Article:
While Muslims demand for concessions in non-Muslim countries like my own, Canada – non-Muslims are systematically persecuted, terrorized and ethnically cleansed from most Islamic lands. But unlike other Arab countries, Kuwait allows non-nationals to practice their own faiths. Today, eighty-five percent of the people here are Muslim and the remaining thirteen percent are Christian, and two percent Hindu, and Parsi followers.

The church

So in the heart of Kuwait City there is a church – by that I mean the body of followers of Jesus – who are living and leading well. I do not want to be too specific about the nature of their ministry so as to not possibly hinder their presence there, but I had the privilege of preaching at four of their twenty-four services on the weekend we were there. That is correct, twenty-four. (I think it is now up to twenty-eight). Bob also preached a one of the services and it was a very meaningful experience for us both. This is a church that ‘gives back’ when you preach. They are engaged, responsive and people of action. You get the impression they will take what they learn from this sermon and apply it next week where they live or work.

A ministry and marriage seminar was also held on the weekend for leaders of this large congregation and I was again impressed and touched by this group of people. I loved them and their leaders.

This is a church that has grown through multiplication. At the heart of it is transformation – they celebrate transformation in people’s lives. They have a very in-depth discipleship process as a key element of their church.

As I have pondered our fantastic time in Kuwait (including an afternoon on jet skis in the Persian Gulf) I learned something I am bringing home to our church.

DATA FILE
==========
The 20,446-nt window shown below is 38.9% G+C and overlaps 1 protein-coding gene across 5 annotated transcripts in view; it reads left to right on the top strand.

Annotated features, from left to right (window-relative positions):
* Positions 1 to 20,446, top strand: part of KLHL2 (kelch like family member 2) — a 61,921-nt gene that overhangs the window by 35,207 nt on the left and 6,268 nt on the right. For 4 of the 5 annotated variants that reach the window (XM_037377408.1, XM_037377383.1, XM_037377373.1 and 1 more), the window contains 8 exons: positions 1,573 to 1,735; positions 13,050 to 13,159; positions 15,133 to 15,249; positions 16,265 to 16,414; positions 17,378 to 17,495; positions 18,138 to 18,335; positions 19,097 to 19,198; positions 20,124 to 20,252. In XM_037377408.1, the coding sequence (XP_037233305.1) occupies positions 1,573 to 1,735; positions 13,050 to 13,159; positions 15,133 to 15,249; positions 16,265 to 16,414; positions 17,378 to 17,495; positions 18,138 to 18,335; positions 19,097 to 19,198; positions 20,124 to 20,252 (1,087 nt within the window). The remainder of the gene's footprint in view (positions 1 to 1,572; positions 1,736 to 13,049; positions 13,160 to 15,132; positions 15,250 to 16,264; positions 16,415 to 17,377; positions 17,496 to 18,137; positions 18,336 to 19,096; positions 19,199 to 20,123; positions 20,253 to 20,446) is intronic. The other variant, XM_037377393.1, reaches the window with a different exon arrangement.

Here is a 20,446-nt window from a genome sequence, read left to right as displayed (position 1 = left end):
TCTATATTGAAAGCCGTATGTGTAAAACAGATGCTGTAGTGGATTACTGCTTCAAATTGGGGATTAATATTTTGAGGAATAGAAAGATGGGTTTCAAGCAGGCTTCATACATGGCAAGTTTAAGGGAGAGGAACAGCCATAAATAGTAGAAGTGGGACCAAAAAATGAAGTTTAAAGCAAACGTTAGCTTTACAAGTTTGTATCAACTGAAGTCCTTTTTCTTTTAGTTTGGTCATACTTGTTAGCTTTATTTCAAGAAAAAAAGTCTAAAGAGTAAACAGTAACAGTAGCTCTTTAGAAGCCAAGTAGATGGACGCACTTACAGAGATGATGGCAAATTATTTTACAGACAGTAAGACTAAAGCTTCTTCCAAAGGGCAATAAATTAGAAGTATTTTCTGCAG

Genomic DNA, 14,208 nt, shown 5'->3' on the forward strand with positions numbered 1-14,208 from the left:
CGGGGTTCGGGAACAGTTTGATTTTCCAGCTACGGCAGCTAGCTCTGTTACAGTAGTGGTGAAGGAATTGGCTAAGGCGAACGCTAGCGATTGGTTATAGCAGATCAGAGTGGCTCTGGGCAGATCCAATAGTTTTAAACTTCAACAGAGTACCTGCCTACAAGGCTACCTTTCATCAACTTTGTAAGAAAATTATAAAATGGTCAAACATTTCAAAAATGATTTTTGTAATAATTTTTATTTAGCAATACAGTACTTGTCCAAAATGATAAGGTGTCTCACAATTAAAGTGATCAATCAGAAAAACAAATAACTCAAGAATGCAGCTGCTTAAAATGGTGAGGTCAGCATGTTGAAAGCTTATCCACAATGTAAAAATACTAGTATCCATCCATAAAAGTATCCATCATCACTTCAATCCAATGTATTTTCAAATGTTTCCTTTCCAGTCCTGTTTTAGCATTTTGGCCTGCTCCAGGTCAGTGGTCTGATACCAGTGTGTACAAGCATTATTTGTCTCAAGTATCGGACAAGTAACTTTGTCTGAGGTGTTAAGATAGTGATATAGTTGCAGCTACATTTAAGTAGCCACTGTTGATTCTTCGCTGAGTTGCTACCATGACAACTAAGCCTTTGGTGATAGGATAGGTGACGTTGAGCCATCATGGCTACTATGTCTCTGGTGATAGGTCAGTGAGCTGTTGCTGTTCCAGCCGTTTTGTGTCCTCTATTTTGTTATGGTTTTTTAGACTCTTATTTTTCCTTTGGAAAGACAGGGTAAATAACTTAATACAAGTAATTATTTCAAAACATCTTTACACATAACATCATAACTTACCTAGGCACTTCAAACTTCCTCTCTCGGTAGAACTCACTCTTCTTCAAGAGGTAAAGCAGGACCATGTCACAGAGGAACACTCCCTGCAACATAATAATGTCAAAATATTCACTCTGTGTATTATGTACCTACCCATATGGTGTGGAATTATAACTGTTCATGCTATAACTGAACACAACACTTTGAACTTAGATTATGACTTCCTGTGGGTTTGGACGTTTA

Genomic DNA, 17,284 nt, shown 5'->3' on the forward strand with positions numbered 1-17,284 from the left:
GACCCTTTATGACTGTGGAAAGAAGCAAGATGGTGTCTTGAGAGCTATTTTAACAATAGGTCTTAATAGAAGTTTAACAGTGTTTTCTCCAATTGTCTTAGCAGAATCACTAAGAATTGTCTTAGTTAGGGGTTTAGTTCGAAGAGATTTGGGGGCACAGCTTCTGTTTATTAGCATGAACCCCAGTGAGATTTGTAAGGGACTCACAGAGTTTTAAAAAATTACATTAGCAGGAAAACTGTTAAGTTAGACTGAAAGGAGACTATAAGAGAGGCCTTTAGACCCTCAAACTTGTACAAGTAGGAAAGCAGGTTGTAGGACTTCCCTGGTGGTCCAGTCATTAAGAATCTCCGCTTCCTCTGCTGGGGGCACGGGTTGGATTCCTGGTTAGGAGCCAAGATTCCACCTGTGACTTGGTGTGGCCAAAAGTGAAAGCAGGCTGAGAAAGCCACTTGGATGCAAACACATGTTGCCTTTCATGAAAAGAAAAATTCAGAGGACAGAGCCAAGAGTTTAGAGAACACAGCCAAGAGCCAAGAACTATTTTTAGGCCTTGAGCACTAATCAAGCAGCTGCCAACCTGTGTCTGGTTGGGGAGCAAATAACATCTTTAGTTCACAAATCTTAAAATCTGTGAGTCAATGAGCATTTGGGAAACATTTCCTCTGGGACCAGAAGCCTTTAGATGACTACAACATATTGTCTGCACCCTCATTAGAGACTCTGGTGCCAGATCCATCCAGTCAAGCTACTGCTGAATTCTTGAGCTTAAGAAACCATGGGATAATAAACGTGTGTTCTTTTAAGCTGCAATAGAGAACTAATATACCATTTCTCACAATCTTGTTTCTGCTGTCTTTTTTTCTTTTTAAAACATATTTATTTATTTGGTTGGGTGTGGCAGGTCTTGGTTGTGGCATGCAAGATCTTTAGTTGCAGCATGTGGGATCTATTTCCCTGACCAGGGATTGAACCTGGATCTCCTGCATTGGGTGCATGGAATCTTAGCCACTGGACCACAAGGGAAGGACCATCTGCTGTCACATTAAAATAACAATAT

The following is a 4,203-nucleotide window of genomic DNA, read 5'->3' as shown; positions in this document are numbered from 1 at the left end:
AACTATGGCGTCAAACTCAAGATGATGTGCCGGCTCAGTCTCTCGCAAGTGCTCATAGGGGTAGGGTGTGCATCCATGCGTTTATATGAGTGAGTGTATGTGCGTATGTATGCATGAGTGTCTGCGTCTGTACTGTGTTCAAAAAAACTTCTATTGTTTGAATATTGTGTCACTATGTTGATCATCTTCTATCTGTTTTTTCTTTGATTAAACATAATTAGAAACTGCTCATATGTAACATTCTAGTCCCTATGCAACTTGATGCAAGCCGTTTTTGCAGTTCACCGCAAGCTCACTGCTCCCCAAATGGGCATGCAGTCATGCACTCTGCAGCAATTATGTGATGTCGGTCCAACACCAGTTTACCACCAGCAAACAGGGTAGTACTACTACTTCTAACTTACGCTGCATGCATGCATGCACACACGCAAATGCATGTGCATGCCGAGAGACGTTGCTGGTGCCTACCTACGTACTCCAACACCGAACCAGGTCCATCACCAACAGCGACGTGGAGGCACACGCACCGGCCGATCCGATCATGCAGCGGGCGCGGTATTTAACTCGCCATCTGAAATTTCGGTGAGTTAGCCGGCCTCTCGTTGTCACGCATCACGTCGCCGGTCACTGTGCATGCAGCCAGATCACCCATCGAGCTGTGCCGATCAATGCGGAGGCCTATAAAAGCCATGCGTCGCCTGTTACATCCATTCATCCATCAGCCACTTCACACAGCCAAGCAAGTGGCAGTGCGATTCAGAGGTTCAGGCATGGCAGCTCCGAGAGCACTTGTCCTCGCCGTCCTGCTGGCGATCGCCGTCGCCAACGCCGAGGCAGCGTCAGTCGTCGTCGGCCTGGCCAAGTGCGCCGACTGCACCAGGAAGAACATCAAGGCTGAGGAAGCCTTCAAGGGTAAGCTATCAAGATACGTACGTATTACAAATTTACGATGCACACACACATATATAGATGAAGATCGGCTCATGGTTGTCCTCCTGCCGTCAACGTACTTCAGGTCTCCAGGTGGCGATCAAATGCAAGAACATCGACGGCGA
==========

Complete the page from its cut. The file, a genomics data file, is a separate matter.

Transformation is the key,
and obedience is the key to transformation.
And when transformation happens, multiplication always follows.

Handcuffed in Saudi Arabia

June 11, 2012 5 comments

Bob and I boarded our Ethiopian Airline flight from Addis Ababa to Kuwait City. It was a late departure and we would not arrive in Kuwait until 1:45 am.

FYI: Flights often come and go in the evening here when the temperature drops to a safe level. Air temperature very definitely affects takeoff performance. All else equal, hot air is less dense. The result is that our plane must be moving faster through it to generate enough lift to take off. Unfortunately, the less dense the air, the less power the engines develop, so it takes even longer to to accelerate to the needed faster speed.

We were tired. We had spent the last five hours in the Addis airport – three hours not so comfortable and the last two in the frequent flyer lounge (but it was hot). I was determined that I would sleep on the flight because after our arrival I would only have a few hours of sleep and then I was speaking four times in Kuwait starting at 8am.

Mistake 1